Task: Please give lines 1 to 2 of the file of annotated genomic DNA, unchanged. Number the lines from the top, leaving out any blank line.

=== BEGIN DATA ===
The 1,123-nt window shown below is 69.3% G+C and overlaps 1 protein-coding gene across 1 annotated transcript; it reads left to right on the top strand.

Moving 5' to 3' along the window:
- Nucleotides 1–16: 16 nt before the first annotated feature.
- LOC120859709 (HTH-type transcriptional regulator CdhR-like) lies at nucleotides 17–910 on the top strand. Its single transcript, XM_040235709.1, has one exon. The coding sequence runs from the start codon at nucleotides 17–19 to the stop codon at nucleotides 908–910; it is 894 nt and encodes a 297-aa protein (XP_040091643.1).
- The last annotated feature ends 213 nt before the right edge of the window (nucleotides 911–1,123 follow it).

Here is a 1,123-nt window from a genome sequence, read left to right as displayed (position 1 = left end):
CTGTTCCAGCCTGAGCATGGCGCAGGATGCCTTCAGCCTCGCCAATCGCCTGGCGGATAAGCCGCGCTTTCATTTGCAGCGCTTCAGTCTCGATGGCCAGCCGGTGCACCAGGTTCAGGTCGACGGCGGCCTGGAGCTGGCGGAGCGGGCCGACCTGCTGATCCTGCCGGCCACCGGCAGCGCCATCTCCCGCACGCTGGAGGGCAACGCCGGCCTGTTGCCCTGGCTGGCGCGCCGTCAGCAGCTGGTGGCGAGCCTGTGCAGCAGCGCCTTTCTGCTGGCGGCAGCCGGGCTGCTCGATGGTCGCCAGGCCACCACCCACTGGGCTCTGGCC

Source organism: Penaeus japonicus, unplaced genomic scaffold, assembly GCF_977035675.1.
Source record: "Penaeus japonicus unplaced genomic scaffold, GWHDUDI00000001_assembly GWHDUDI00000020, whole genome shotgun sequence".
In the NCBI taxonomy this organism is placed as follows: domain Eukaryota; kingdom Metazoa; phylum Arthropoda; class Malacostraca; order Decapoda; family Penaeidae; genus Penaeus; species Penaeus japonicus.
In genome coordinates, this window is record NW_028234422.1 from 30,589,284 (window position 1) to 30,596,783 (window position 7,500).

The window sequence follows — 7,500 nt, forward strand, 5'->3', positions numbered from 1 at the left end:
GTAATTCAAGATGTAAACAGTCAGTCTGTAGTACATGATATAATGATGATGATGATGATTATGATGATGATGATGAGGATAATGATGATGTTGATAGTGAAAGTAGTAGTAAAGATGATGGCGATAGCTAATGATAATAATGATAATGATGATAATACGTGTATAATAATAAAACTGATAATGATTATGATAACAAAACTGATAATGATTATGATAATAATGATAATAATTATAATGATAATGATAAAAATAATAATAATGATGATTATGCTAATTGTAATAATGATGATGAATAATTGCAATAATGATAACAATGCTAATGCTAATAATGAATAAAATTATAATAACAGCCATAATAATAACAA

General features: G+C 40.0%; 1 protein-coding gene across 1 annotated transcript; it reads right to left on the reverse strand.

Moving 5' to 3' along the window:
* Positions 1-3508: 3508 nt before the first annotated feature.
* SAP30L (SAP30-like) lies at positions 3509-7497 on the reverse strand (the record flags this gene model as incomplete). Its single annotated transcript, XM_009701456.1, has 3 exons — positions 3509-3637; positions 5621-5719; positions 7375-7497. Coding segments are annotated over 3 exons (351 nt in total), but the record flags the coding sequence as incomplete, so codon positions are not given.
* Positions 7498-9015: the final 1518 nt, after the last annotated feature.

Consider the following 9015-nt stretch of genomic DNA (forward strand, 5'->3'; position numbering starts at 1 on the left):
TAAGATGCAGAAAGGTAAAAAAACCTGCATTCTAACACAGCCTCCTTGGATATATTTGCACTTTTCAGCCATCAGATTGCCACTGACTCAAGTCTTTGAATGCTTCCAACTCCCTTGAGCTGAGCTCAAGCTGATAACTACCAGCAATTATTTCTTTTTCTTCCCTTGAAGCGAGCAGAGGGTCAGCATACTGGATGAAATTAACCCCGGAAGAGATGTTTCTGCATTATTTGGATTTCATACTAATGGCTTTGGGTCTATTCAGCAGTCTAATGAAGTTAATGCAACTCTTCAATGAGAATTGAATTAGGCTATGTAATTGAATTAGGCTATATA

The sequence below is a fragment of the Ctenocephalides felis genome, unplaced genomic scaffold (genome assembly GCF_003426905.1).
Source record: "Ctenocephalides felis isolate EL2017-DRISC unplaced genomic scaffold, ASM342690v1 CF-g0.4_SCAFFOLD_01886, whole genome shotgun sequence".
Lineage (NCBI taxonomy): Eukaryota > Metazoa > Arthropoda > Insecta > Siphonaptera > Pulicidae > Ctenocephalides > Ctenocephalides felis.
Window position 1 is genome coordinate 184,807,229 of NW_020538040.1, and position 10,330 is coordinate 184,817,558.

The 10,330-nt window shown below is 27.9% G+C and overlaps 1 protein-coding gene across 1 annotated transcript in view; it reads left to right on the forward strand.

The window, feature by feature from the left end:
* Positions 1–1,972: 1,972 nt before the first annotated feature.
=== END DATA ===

The 1,123-nt window shown below is 69.3% G+C and overlaps 1 protein-coding gene across 1 annotated transcript; it reads left to right on the top strand.

Moving 5' to 3' along the window: